Searching over 5,500,000 cases.


searching
Buy This Entire Record For $7.95

Download the entire decision to receive the complete text, official citation,
docket number, dissents and concurrences, and footnotes for this case.

Learn more about what you receive with purchase of this case.

In re M. L. F.

Court of Appeals of Oregon

June 13, 2018

In the Matter of M. L. F., a Child.
v.
T. F., Appellant. DEPARTMENT OF HUMAN SERVICES, Petitioner-Respondent,

          Submitted January 29, 2018

          Lane County Circuit Court 17JU02851; A165690 Josephine H. Mooney, Judge. (Judgment) Karrie K. McIntyre, Judge. (Amended Judgment)

          Shannon Storey, Chief Defender, Juvenile Appellate Section, and Shannon Flowers, Deputy Public Defender, Offce of Public Defense Services, fled the brief for appellant.

          Ellen F. Rosenblum, Attorney General, Benjamin Gutman, Solicitor General, and Inge D. Wells, Assistant Attorney General, fled the brief for respondent.

          Before Ortega, Presiding Judge, and Garrett, Judge, and Powers, Judge.

         Case Summary:

         Mother appeals a judgment establishing dependency jurisdiction over her child, arguing that the juvenile court lacked subject matter jurisdiction under the Uniform Child Custody Jurisdiction and Enforcement Act (UCCJEA) because Oregon was not the child's “home state” at the time the dependency petition was filed. The Department of Human Services acknowledges that Oregon was not the child's home state as that term is defined in the UCCJEA, but asserts that the juvenile court had subject matter jurisdiction under the UCCJEA's “temporary emergency jurisdiction” provision. Held: Oregon was not the child's home state under the UCCJEA. Further, nothing in the record indicates that the parties asked the court to take temporary emergency jurisdiction, and there is no indication that that is the reason that the juvenile court concluded that it had subject matter jurisdiction to act. Accordingly, the juvenile court lacked subject matter jurisdiction under the UCCJEA.

         Reversed.

          [292 Or.App 357] ORTEGA, P. J.

         Mother appeals a judgment asserting dependency jurisdiction over her child, M, challenging the juvenile court's subject matter jurisdiction under the Uniform Child Custody Jurisdiction and Enforcement Act (UCCJEA).[1]She argues that Oregon was not M's "home state" under the UCCJEA, and that no other provision of the UCCJEA granted subject matter jurisdiction to an Oregon court. The Department of Human Services (DHS) concedes that Oregon was not M's home state as that term is defined by the UCCJEA. Nevertheless, DHS claims that the juvenile court had "temporary emergency jurisdiction" under ORS 109.751 and, because nothing has happened in the meantime to alter that status, Oregon courts have subject matter jurisdiction in this matter. We conclude that there is no indication that the trial court took temporary emergency jurisdiction and reverse.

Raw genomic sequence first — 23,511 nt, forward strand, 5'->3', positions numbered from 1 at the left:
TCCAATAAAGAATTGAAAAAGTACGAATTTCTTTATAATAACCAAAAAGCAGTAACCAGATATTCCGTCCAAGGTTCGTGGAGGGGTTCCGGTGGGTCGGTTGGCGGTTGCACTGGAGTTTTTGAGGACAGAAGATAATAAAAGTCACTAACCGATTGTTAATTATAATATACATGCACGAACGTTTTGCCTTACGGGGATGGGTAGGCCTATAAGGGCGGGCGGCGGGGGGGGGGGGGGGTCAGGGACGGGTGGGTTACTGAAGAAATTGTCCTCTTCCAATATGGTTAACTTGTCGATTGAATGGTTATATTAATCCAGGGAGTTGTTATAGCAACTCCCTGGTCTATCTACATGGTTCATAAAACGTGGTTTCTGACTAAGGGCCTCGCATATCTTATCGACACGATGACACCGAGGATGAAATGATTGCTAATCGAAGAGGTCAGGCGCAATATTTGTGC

It is undisputed that M's father brought M to Oregon from Louisiana in January 2017. DHS petitioned the court for dependency jurisdiction in April 2017, alleging that mother's substance abuse interfered with her ability to safely parent M, that mother failed to meet M's basic needs, and that she exposed M to domestic violence and to unsafe people and caregivers.[2] At the jurisdictional hearing, mother challenged the court's subject matter jurisdiction under the UCCJEA, asking the court to dismiss the petition. In particular, mother noted that the dependency petition had been filed less than six months after father moved to Oregon with M and that, under the UCCJEA, Oregon was not the "home state" for purposes of jurisdiction. M's attorney and father's attorney argued that the jurisdictional challenge was either untimely or had been waived, and DHS asserted that "jurisdiction is proper pursuant to [ORS] 419B.803 [(1)](b), that there is no timeframe under which [the juvenile] [292 Or.App 358] court needs to consider when a child is subject to a petition under 419B.100." DHS explained that, in its view, under ORS 4l9B.8O3(1)(b), when the court is considering whether to take jurisdiction under ORS 419B.100, "all that you have to meet for jurisdiction is * * * that the child is under [the] age of 12, and the subject of a petition filed pursuant to 419B.100." Mother disagreed, arguing that UCCJEA subject matter jurisdiction can be raised at any time and that "UCCJEA jurisdiction is more limited" than jurisdiction under ORS 419B.100.

         The court denied mother's motion without explanation. Mother then admitted to the allegation that her substance abuse interfered with her ability to safely parent M. The rest of the allegations were dismissed. Mother appeals the jurisdictional judgment that followed, reprising her argument that the juvenile court lacked subject matter jurisdiction under the UCCJEA.

         The UCCJEA's general jurisdictional provision provides:

"(1) Except as otherwise provided in ORS 109.751, a court of this state has jurisdiction to make an initial child ...

Buy This Entire Record For $7.95

Download the entire decision to receive the complete text, official citation,
docket number, dissents and concurrences, and footnotes for this case.

Learn more about what you receive with purchase of this case.